"I'm going to bring you into this case, Tarling," he said. "It has certain aspects which seem outside the humdrum experience of our own people. It is not unusual, as you know," he said, as he motioned the other to a chair, "for Scotland Yard to engage outside help, particularly when we have a crime of this character to deal with. The facts you know," he went on, as he opened a thin folder. "These are the reports, which you can read at your leisure. Thornton Lyne was, to say the least, eccentric. His life was not a particularly wholesome one, and he had many undesirable acquaintances, amongst whom was a criminal and ex-convict who was only released from gaol a few days ago."

"That's rather extraordinary," said Tarling, lifting his eyebrows. "What had he in common with the criminal?"

Commissioner Cresswell shrugged his shoulders.

"My own view is that this acquaintance was rather a pose of Lyne's. He liked to be talked about. It gave him a certain reputation for character amongst his friends."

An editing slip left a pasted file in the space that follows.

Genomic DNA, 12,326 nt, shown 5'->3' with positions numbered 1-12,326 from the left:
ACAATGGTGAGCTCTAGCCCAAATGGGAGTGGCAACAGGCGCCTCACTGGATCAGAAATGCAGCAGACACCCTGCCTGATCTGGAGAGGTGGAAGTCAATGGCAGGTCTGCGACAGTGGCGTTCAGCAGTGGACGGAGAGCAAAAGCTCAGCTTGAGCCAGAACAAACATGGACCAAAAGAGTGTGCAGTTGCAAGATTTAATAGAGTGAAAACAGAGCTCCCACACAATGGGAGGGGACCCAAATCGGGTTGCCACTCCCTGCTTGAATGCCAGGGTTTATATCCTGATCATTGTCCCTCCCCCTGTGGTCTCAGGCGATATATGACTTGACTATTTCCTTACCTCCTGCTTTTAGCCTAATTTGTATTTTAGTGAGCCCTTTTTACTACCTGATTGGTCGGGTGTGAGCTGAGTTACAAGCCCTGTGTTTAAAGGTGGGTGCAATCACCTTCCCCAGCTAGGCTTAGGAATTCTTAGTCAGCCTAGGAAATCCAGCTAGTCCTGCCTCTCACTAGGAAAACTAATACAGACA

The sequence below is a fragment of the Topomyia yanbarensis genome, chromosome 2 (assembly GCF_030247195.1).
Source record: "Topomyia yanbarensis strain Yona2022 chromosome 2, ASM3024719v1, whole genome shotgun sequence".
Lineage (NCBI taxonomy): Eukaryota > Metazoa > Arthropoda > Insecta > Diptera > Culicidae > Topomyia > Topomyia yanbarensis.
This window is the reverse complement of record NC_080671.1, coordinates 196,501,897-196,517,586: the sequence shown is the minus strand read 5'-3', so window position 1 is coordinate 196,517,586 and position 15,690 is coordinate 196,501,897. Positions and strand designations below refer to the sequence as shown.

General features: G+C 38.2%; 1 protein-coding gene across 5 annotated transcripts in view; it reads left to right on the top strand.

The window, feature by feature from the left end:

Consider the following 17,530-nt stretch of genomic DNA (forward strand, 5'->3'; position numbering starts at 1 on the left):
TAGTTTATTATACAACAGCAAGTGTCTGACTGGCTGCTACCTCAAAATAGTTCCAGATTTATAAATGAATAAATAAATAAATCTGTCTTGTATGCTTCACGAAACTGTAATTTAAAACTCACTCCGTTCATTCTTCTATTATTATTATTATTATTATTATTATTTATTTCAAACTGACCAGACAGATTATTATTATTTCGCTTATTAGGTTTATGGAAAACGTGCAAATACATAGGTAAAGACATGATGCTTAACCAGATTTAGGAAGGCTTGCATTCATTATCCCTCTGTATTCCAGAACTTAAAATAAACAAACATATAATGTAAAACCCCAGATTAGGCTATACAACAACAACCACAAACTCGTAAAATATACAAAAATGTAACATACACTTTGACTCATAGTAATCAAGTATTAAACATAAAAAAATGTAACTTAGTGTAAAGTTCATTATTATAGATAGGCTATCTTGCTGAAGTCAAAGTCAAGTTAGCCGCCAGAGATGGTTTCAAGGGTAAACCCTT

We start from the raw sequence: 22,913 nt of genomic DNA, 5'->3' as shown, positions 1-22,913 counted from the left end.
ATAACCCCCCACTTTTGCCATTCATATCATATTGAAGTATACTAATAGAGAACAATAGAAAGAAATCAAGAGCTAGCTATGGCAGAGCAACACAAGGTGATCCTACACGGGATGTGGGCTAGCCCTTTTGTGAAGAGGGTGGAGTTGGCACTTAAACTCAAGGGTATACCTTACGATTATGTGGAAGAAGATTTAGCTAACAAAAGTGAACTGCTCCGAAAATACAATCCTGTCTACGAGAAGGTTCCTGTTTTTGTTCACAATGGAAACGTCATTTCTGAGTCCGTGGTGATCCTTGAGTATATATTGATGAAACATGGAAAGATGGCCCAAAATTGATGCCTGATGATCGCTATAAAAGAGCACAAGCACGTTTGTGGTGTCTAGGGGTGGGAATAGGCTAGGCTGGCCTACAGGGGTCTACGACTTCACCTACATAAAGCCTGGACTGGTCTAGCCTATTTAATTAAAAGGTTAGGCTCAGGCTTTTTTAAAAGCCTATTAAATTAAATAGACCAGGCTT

"Who is the criminal?" asked Tarling.

"He is a man named Stay, a petty larcenist, and in my opinion a much more dangerous character than the police have realised."

"Is he----" began Tarling. But the Commissioner shook his head.

"I think we can rule him out from the list of people who may be suspected of this murder," he said. "Sam Stay has very few qualities that would commend themselves to the average man, but there can be no doubt at all that he was devoted to Lyne, body and soul. When the detective temporarily in charge of the case went down to Lambeth to interview Stay, he found him lying on his bed prostrate with grief, with a newspaper containing the particulars of the murder by his side. The man is beside himself with sorrow, and threatens to 'do in' the person who is responsible for this crime. You can interview him later. I doubt whether you will get much out of him, because he is absolutely incoherent. Lyne was something more than human in his eyes, and I should imagine that the only decent emotion he has had in his life is this affection for a man who was certainly good to him, whether he was sincere in his philanthropy or otherwise. Now here are a few of the facts which have not been made public." Cresswell settled himself back in his chair and ticked off on his fingers the points as he made them.